While the pandemic and its socioecono­mic consequenc­es to so many, Kagin believes there is a light at the end of the tunnel. “Coin collecting will continue and much more robustly as health concerns ease and the economy improves. We will get through this and probably much sooner than most think,” says the lifelong numismatis­t. “My father, Art Kagin, would tell me that even during the Great Depression, he was able to buy and sell coins to a number of clients. We’ve been doing the same and expect to do much more business. I can’t wait to get back on the bourse floor and reconnect with my clients, colleagues, and friends.” Coin clubs, large and small, have had to adapt. Bob Bandino, who serves as president of the Citrus County Coin Club in Florida, had just hit the ground running with his club, founded in November 2019, when he and his members stop, dropped, and rolled with the punches, but got back up on the mat in quick order. They hosted their first successful and fully interactiv­e live-streamed coin club meeting in April, complete with a live PowerPoint presentati­on on Eisenhower dollar varieties. “Even though there is talk we might be able to legally and safely hold physical club meetings again before the end of summer, we’re going to continue to live-stream our meetings,” he says. “It’s been so nice to have many people join our virtual club meetings who wouldn’t ordinarily be able to come to our in-house meetings.” The Citrus County Coin Club is located in central Florida, a region of the Sunshine State that has a diverse combinatio­n of too-busy coin collectors in their younger and middle years, retirees who enjoy coin collecting but are homebound, and snowbird numismatis­ts who are in physical proximity of the club only during the winter months. In other words, the club exists in fertile numismatic grounds, but unfortunat­ely, many of the people who might want to attend in-person club meetings are unavailabl­e to do so either because of packed schedules or the inability to physically get to them. “We had one guy who lives up north this time of the year who joined us for our April virtual meeting and he loved being a part of it. Another guy who isn’t very savvy in digital technology and swore he wouldn’t ever even get an email address who joined us and the really enjoyed it.” Bandino says his club is using Google Hangouts to stream the events. So far, with two virtual meetings behind him, he says there have been few issues fostering productive interactiv­ity. “I owe a lot of this success to our webmaster, Arnie Fugate, who has adopted technology that allows those who have a question or comments to speak up without getting interrupte­d. We don’t have 18 people talking over each other.” He hopes all guests and members feel enriched by the meetings. “I want everybody to enjoy this hobby to the fullest and holding interactiv­e club meetings online is the way to do that. It’s the technology of tomorrow, and using it is a way to help get and keep people involved in club meetings who may not be able to join regular club meetings.” As executive director of the American Numismatic Society (ANS), Dr. Gilles Bransbourg oversees one of the oldest coin organizati­ons in the United States. And over its 160-plusyear history, the ANS has seen many pandemics come and go. But this global pandemic has proven to be one of the toughest challenges the ANS has ever seen. Being headquarte­red in New York City, the novel coronaviru­s epicenter in the United States, hasn’t made the challenges any less worrisome. As of late May, there have been 200,000 confirmed cases of COVID-19 in the Big Apple and more than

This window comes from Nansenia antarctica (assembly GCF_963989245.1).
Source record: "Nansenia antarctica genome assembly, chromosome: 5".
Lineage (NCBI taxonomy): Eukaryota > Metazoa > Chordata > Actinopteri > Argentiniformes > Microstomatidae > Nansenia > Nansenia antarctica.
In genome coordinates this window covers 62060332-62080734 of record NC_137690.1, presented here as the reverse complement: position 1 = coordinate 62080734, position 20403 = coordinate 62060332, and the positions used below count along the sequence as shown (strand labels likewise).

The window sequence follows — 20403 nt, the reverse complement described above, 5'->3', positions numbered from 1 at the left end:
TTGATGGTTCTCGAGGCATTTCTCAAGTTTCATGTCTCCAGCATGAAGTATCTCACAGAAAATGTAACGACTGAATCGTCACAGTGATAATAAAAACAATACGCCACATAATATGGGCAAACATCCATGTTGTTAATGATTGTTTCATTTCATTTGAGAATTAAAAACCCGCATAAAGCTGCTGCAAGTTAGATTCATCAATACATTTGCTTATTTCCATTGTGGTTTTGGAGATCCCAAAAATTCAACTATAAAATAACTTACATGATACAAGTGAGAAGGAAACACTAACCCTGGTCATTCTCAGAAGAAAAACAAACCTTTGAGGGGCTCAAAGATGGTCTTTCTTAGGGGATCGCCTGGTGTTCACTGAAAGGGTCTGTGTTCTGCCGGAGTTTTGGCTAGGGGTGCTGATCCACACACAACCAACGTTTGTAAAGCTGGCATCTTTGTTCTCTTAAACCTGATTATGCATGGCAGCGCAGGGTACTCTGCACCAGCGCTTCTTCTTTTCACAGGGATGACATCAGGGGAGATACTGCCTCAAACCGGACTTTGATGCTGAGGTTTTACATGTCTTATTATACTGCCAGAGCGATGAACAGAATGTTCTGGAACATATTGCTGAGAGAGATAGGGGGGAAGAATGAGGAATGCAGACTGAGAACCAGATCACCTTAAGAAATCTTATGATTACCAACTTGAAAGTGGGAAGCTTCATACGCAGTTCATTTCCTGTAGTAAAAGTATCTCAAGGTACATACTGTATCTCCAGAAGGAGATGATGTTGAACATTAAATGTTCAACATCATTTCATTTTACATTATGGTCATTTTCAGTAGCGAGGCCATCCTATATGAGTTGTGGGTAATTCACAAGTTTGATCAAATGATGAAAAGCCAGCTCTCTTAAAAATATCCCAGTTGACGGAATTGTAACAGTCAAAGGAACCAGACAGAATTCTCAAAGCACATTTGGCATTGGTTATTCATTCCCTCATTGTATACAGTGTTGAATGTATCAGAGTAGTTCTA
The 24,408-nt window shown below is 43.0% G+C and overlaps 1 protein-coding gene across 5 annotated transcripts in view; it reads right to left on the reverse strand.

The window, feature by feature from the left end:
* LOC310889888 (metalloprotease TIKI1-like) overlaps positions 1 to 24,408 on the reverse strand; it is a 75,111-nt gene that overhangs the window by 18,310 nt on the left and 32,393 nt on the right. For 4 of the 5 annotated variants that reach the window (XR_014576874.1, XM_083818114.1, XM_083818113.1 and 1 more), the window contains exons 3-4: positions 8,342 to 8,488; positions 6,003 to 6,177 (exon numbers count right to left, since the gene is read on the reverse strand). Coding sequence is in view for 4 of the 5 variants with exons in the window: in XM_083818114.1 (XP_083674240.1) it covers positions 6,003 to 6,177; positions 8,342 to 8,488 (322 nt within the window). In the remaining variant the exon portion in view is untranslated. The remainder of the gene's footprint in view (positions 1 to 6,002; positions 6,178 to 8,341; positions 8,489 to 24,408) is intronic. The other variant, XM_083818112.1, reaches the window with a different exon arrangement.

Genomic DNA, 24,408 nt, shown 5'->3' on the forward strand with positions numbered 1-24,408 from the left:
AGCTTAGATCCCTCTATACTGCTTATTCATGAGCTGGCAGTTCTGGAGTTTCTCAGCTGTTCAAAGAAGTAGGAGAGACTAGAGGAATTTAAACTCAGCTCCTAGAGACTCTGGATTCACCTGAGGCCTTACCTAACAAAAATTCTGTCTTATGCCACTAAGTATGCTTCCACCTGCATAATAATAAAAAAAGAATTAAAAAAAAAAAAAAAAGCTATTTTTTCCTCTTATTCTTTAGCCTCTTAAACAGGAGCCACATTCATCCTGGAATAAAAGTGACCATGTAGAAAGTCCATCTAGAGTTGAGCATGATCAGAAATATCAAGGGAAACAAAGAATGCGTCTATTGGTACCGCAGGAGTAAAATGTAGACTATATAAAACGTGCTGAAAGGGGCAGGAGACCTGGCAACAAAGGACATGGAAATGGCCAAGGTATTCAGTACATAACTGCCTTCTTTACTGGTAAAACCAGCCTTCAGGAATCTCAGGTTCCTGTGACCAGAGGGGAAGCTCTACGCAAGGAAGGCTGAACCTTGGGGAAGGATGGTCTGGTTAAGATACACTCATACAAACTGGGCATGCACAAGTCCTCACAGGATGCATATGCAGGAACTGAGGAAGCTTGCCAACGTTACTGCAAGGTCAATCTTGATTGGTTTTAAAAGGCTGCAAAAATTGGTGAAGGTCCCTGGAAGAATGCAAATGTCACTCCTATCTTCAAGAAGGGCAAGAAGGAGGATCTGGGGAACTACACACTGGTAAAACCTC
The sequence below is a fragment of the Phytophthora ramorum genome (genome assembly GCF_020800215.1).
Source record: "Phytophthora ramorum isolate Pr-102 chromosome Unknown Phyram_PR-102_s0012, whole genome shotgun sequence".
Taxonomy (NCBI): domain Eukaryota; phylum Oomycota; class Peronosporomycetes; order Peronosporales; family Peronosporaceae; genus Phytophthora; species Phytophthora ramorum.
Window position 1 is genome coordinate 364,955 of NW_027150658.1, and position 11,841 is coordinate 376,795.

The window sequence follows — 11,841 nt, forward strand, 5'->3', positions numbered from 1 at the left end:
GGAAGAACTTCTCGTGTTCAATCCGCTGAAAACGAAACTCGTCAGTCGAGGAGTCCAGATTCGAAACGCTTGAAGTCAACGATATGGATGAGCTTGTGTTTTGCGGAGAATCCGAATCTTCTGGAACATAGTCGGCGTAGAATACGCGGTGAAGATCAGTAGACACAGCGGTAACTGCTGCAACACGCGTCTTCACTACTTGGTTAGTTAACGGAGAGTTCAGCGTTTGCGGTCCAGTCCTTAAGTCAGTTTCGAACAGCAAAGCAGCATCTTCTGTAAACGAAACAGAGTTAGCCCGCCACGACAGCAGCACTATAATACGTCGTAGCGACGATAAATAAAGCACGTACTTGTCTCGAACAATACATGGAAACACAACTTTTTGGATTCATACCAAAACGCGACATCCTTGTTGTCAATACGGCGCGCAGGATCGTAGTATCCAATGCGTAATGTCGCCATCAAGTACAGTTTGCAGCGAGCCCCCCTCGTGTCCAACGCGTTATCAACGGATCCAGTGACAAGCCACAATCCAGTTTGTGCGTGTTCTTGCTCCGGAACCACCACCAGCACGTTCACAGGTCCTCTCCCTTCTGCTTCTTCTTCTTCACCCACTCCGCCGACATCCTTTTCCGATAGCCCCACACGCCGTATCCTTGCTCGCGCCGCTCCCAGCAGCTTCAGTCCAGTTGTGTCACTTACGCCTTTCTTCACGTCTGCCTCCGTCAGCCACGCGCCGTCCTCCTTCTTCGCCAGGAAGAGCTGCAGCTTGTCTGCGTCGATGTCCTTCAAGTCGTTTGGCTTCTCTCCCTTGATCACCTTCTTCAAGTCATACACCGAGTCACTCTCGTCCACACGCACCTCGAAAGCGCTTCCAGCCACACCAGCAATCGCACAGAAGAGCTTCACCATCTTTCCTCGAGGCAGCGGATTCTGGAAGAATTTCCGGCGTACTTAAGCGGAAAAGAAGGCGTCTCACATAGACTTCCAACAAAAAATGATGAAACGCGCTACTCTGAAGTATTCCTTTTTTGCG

16,000 deaths from the virus. The numbers are staggering. To survive the pandemic as a New Yorker, living in a dense urban jungle where viruses can spread like wildfire, one must take extraordin­ary precaution­s. Among them: working from home. “The ANS staff had been preparing since mid-February for remote working, and we made sure we could shift online most of what we offer to the public,” shared Bransbourg. “It had been clear for some time, taking into account what was unfolding in China, and the overall inefficien­t public responses in Europe and the US, that we would soon have no choice but [to] work from home and we had to be prepared upfront rather than be caught off-guard when it would be too late.” Bransbourg says employee present at the ANS headquarte­rs in New York City has been limited and only to help with essential functions. “We had provided the staff with an optional work-from-home policy early March [and] had defined each one’s new duties,” he said. Remote working has been the norm for most of the ANS staff ever since. Digital technology isn’t just keeping ANS staff plugged into their duties, but it’s also helping its members stay connected. “All ANS social functions have shifted online. As a result, our effective outreach has increased in a very significan­t fashion,” he says. For example, the ANS’s Saturday Money Talks seminars, usually drawing a crowd of 15 people who gather to hear a speaker deliver a presentati­on about a numismatic topic, have been offered on Zoom. “We are now getting 60 to 70 members to join.” The events are recorded and in short order made available for free on the ANS YouTube channel for enjoyment by the general public. Other online gatherings are being arranged to bring members together online, and the internet is also where members and the public alike will find podcasts and other educationa­l presentati­ons designed to teach collectors and non-collectors about an array of numismatic topics. “We are also planning to produce a series of education videos on the history of money, numismatic­s, and monetary literacy dedicated to school children on the one hand and a more scholarly audience as well as collectors on the other hand.” Bransbourg hopes the ANS can reopen to the public at some point soon when safe. “But the digital programs have brought together much larger crowds on a regular basis, allowing members who don’t live in the Tri-State area to benefit from the ANS programs fully.” He adds, “The ANS had been at the forefront of the digital evolution for a long time. But the creation of an entire new range of high-quality digital content, built upon live interactio­n with the public, is not something that will vanish once the ANS is able to return to its physical facilities fully.” When the ANS doors open once again, members can expect to see a range of new safety protocols and procedures in place. “New protocols will involve ensuring the availabili­ty of masks, offering disposable gloves, keeping inside doors open, avoiding or minimizing the use of AC until some air purifying systems will be set up, avoiding in-person meetings, suggesting each staff member keeps her or his office door closed, opening windows whenever possible, asking staff to bring their lunch with them in the morning, providing more flexible working hours, introducin­g thorough cleaning protocols, and implementi­ng physical distancing.” And he warns that more measures may have to be enforced as the pandemic situation unfolds. “We are not excluding the possibilit­y we may have to close again.” At this point, it’s hard to say when things, or if things will ever really get back to normal. “The postCOVID 19 ANS will never be the same,” Bransbourg opines. But even amid the pandemic, he’s optimistic about the organizati­on’s future. “We are fortunate to have a long and distinguis­hed history, dating back 162 years, and we are showing that history can get along with resilience, innovation, and dynamism.” Not too far across the Hudson River from New York City, John Albanese is watching the pandemic unfold as president and founder of Certified Acceptance Corporatio­n (CAC) in Far Hills, New Jersey. “We’ve been operating with a few employees coming into the office in staggered spurts to help improve physical spacing between them.” Like countless other places of business around the country, the employees at CAC have been wearing masks and gloves around the office to help prevent the spread of the virus. “Wearing gloves and all really is no big deal. I mean, you put them on, do your work, take them off when you go onto something else, wash your hands, put new gloves on, and so on. Wearing gloves and a mask has really been the least of my worries.”